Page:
Oxford bore the crown at Queen Anne Boleyn's coronation in April 1533, but later served on the commission which tried the Queen on 15 May 1536.[8] On 15 October 1537 he attended the christening of the future King Edward VI, and on 12 November following was present at the funeral of Queen Jane Seymour.[8]

On 2 and 3 December 1538 Oxford served on the panel of peers at the treason trials of the Marquess of Exeter, and Lord Montagu.[8]

Oxford and his son, John, were in the King's retinue at the reception of Anne of Cleves at Blackheath.[8]

Oxford was reputedly the first Protestant earl of Oxford. He patronised a company of players for which he commissioned John Bale to write plays from 1534 to 1536.[10] As Lord Great Chamberlain and a favourite of Henry VIII, about 1537 he directed Bale to write anti-Catholic propaganda plays for Richard Morison's campaign against the Pope.[11]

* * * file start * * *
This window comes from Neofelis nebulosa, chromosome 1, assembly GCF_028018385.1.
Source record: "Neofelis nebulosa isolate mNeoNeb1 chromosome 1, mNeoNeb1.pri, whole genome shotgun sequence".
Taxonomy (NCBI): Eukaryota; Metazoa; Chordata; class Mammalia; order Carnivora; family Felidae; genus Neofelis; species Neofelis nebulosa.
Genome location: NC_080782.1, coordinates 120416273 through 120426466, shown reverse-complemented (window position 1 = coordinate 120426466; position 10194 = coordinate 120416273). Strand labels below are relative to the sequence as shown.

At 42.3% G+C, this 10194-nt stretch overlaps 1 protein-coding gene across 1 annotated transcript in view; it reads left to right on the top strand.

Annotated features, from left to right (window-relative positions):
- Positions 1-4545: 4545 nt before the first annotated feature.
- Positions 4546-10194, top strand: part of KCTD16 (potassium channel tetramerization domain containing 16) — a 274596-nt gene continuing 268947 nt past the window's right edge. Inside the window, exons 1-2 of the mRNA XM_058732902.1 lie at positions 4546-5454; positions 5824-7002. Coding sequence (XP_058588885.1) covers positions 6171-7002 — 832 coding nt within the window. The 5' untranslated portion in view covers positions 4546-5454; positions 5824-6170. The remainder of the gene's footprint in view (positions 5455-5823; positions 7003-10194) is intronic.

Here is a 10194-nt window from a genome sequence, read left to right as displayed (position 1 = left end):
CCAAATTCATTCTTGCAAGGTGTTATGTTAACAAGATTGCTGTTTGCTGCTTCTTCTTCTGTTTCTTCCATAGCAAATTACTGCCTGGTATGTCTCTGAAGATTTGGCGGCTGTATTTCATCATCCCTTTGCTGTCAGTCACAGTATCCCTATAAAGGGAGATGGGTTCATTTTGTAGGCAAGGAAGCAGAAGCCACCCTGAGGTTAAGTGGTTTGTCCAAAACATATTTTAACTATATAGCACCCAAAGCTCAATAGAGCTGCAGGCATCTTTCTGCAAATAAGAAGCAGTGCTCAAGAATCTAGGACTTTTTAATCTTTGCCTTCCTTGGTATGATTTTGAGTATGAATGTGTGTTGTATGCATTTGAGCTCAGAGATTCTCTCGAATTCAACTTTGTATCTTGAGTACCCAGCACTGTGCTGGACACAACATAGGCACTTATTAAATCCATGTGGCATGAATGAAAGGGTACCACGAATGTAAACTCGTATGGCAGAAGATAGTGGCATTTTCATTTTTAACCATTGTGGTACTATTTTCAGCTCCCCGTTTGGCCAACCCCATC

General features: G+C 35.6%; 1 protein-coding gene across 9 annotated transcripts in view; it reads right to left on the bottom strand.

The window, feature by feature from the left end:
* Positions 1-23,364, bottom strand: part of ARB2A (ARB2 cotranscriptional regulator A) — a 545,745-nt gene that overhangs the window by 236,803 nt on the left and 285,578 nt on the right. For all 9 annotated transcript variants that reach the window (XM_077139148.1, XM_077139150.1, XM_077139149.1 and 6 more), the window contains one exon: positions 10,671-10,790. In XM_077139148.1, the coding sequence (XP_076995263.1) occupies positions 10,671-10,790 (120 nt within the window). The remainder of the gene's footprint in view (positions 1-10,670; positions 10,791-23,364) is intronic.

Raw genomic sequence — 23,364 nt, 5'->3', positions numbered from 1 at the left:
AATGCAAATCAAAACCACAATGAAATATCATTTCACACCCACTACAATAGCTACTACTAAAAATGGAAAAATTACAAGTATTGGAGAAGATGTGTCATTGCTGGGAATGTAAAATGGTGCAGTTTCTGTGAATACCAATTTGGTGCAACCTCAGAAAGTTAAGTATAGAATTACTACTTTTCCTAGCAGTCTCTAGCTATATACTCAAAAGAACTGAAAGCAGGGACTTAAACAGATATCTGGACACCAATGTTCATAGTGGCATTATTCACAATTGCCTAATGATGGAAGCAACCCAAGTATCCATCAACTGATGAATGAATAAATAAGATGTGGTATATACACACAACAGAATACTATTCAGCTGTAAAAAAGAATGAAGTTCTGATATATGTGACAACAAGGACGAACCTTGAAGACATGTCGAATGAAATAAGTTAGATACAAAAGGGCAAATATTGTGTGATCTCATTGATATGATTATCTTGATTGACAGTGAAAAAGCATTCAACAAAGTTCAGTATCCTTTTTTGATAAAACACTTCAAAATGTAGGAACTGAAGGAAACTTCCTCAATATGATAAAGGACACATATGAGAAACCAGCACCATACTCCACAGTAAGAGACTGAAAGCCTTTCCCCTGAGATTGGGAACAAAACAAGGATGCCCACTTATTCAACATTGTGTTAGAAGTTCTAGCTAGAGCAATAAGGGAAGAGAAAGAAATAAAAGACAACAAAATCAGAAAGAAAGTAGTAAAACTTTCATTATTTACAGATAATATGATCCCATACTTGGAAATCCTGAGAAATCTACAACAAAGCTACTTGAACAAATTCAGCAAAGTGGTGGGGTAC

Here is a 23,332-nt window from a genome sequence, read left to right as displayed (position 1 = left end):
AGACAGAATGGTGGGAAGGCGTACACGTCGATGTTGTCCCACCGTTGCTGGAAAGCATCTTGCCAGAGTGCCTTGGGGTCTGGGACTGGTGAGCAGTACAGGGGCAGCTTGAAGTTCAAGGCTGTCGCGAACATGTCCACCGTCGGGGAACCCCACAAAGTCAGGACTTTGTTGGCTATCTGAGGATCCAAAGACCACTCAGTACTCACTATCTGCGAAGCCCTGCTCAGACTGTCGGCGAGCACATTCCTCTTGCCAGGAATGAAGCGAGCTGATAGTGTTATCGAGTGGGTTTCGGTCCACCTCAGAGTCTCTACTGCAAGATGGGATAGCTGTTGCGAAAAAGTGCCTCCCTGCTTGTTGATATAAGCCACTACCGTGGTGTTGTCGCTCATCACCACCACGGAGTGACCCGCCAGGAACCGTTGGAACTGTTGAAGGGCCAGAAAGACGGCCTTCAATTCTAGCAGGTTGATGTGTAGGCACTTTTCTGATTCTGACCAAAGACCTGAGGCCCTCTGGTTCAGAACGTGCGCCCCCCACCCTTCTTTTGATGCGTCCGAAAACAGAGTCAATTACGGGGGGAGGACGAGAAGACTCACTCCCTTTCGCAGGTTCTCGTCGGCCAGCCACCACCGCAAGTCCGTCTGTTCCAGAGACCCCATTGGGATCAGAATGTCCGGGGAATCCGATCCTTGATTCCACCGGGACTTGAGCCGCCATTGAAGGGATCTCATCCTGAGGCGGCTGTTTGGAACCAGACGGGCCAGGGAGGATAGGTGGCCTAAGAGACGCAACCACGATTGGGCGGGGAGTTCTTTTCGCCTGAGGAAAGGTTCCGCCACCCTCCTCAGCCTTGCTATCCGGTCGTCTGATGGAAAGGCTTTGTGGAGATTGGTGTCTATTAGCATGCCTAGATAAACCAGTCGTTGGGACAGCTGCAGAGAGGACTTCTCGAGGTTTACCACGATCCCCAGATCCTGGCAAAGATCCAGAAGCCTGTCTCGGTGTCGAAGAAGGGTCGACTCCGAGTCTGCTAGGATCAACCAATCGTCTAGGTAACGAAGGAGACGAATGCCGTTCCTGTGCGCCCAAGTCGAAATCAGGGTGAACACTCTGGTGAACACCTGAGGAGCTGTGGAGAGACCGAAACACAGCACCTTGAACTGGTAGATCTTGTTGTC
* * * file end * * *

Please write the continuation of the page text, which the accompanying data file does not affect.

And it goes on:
Funerary Monument of John De Vere, 15th Earl of Oxford in St Andrew's Church, Earls Colne, Essex

Oxford died 21 March 1540 at his manor of Colne, Essex and was buried on 12 April at Castle Hedingham.[12]

Marriages and issueEdit

Oxford's first wife was Christian Foderingey (b. circa 1481, d. before 4 November 1498),[1] daughter of Thomas Foderingey (circa 1446–1491) of Brockley, Suffolk,[13] by Elizabeth Doreward (c. 1473–1491), daughter of William Doreward of Bocking, Essex.[13] The couple had no children.

Oxford's second wife was Elizabeth Trussell, daughter of Edward Trussell (c. 1478 – 16 June 1499) of Kibblestone (Cublesdon), Staffordshire, and Margaret Don, the daughter of Sir John Don (d. 1503) by Elizabeth Hastings (d. 1508).[14] [15] They had four sons and three daughters.[2]

  1. Elizabeth de Vere (b. c. 1512) married Thomas Darcy, 1st Baron Darcy of Chiche (d. 28 June 1558), and had children.[16]
  2. John de Vere, 16th Earl of Oxford (1516 – 3 August 1562) married first Dorothy Neville, daughter of Ralph Neville, 4th Earl of Westmorland, and married second Margery Golding. He had issue with both wives.